‘Good fat’ could help manage type 2 diabetesA special type of fat found in some people could be used to manage type 2 diabetes. Scientists from Monash University and Stockholm University have discovered that brown fat, nicknamed...
A special type of fat found in some people could be used to manage type 2 diabetes.
Scientists from Monash University and Stockholm University have discovered that brown fat, nicknamed the ‘good fat’ because it warms up the body in cold temperatures, burning up calories in the process, also ‘hoovers up’ excess sugar.
The findings, published in The Journal of Cell Biology, are significant for people with type 2 diabetes, whose bodies are unable to respond to insulin properly, resulting in elevated blood glucose levels. Researchers believe that if brown fat cells can be activated, blood glucose levels could be controlled without the need for daily insulin injections.
Lead researcher Dr Masaaki Sato from the Monash Institute of Pharmaceutical Sciences (MIPS) said learning more about how brown fat works is critical.
“Brown fat was discovered in adults a few years ago and now research is taking place world-wide to understand why some adults have it and others don’t,” Dr Sato said.
“In theory if we can find out how to stimulate brown fat into action, we could use it, not only to manage obesity, but type 2 diabetes too. Our findings are at a very early stage but they show real potential to find a new way to manage this disease.”
Previously brown fat was thought to be present only in animals and babies, but PET scans of adult patients in 2007 proved otherwise. Located on the back, the upper half of the spine and the shoulders, younger people are more likely to have brown fat than people who are overweight or obese. Brown fat is also known to increase in cold weather and decline in warm environments.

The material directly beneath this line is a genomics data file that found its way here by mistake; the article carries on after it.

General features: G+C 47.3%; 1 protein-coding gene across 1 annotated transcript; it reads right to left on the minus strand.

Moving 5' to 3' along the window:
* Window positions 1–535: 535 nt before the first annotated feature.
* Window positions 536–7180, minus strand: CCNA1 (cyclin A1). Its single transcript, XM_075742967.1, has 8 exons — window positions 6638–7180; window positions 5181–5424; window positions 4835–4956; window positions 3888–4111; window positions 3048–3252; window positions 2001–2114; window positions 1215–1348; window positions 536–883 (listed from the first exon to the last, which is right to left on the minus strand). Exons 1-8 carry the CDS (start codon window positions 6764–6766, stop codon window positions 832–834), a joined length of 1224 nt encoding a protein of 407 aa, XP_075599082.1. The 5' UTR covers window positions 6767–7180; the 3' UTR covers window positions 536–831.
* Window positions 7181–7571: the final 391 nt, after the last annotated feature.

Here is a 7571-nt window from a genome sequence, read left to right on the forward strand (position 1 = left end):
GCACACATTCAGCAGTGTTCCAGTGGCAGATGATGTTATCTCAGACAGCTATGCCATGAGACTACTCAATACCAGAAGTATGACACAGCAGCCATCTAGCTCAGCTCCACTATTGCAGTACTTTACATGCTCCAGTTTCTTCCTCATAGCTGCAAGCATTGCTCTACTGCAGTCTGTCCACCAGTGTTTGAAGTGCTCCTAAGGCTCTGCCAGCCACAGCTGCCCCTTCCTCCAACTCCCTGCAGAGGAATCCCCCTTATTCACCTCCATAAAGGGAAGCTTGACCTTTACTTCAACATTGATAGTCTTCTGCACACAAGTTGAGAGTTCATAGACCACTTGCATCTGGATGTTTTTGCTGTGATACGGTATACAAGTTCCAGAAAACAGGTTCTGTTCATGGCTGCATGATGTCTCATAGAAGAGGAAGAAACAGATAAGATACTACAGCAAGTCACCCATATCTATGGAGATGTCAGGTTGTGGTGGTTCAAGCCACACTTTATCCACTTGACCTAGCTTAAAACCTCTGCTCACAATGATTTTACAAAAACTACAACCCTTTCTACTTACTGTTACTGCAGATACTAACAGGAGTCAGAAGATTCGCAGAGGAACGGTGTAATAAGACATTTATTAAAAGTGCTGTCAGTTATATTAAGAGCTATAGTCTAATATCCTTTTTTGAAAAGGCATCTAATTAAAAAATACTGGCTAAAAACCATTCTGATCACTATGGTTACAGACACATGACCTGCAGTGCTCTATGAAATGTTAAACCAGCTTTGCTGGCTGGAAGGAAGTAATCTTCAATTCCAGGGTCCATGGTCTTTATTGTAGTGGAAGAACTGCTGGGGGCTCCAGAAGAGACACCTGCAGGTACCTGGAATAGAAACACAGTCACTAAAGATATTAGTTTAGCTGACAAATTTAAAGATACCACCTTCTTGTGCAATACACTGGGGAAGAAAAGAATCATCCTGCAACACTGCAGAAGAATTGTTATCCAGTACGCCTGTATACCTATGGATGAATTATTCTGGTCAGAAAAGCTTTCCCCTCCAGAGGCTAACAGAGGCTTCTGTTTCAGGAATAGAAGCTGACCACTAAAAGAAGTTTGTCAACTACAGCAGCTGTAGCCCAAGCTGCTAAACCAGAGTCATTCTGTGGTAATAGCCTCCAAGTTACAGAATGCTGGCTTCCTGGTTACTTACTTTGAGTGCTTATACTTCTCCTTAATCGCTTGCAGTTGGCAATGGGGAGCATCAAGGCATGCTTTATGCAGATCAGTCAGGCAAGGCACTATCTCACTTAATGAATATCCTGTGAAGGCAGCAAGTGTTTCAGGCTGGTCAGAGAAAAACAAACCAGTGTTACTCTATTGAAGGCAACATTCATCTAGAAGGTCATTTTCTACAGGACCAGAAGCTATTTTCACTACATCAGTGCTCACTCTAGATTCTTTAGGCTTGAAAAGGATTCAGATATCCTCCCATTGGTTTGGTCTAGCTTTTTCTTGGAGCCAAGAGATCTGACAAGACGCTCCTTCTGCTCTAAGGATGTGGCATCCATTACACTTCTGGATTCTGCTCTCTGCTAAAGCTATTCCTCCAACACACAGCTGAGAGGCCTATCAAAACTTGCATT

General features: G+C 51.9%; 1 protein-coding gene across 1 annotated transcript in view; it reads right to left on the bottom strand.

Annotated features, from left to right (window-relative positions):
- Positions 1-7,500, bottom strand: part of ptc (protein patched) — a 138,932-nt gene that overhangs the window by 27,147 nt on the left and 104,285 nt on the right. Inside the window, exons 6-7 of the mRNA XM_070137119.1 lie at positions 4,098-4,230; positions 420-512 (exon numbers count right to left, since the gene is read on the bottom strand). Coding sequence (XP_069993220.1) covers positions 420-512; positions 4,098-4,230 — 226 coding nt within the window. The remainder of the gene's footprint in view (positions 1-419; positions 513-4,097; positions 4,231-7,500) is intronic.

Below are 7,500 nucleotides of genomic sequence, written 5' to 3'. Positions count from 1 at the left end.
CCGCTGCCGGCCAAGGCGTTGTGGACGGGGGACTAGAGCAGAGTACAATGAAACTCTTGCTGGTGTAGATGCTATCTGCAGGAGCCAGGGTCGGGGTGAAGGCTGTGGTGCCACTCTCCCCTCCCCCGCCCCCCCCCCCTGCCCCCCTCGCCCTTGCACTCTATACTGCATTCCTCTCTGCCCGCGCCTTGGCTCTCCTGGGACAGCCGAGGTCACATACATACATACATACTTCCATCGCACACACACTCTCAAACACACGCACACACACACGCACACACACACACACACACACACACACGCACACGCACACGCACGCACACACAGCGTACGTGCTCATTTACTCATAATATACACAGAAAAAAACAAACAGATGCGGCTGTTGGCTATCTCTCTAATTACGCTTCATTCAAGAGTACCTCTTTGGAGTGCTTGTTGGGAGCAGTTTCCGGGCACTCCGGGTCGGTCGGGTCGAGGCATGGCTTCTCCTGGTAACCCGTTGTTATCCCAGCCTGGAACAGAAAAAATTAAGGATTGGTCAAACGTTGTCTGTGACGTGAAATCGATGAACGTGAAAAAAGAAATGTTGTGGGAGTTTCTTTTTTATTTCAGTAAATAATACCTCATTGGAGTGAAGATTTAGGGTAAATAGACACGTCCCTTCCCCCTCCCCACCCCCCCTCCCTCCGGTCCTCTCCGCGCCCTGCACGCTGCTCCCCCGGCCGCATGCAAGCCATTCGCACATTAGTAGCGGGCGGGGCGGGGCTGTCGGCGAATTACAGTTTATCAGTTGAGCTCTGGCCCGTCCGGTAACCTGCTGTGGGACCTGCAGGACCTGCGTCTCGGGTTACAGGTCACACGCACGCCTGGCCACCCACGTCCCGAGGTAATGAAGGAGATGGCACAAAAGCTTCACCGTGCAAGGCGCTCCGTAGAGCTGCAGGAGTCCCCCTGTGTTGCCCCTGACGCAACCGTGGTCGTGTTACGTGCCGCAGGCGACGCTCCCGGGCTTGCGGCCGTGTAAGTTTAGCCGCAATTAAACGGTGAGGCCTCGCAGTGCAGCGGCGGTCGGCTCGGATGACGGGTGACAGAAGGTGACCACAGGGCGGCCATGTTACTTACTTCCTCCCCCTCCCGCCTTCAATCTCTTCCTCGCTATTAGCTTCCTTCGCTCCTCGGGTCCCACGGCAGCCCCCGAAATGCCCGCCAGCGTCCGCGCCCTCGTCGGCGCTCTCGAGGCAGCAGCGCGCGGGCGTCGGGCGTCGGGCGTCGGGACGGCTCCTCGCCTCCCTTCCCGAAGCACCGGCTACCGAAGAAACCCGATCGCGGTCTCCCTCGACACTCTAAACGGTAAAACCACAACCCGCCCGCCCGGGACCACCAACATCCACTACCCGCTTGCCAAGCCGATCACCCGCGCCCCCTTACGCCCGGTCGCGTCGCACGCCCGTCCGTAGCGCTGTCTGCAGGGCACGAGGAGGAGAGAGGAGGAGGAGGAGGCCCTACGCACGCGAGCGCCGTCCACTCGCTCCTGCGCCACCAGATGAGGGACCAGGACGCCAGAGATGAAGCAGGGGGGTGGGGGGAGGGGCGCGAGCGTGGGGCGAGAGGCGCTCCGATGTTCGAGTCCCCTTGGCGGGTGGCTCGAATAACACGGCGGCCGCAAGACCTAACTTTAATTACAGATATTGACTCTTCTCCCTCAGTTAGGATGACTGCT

By observing cells, the research team found that following application of a drug that mimics cold exposure, brown fat produces large amounts of a protein that transports glucose into cells, and importantly does so independently of the way insulin transports glucose into these cells. Closer analysis showed brown fat cells produced 10 times the amount of glucose transporters than insulin.
Dr Dana Hutchinson, a co-author on the paper, said what remains unclear is why some people have good fat and others do not.
“We know brown fat absorbs excess glucose in the blood at a much more efficient rate than other mechanisms the body. Unfortunately If you’re diabetic you’re far less likely to have it,” Dr Hutchinson said.
“If we can uncover the mystery of why some people have brown fat, we can then look to develop ways to stimulate its growth.”
Potentially the research could lead to a completely new medicine to treat type 2 diabetes, offering an alternative to daily insulin injections.
The next phase of research will see the team investigate the impact of being obese and diabetic on glucose regulation in brown fat.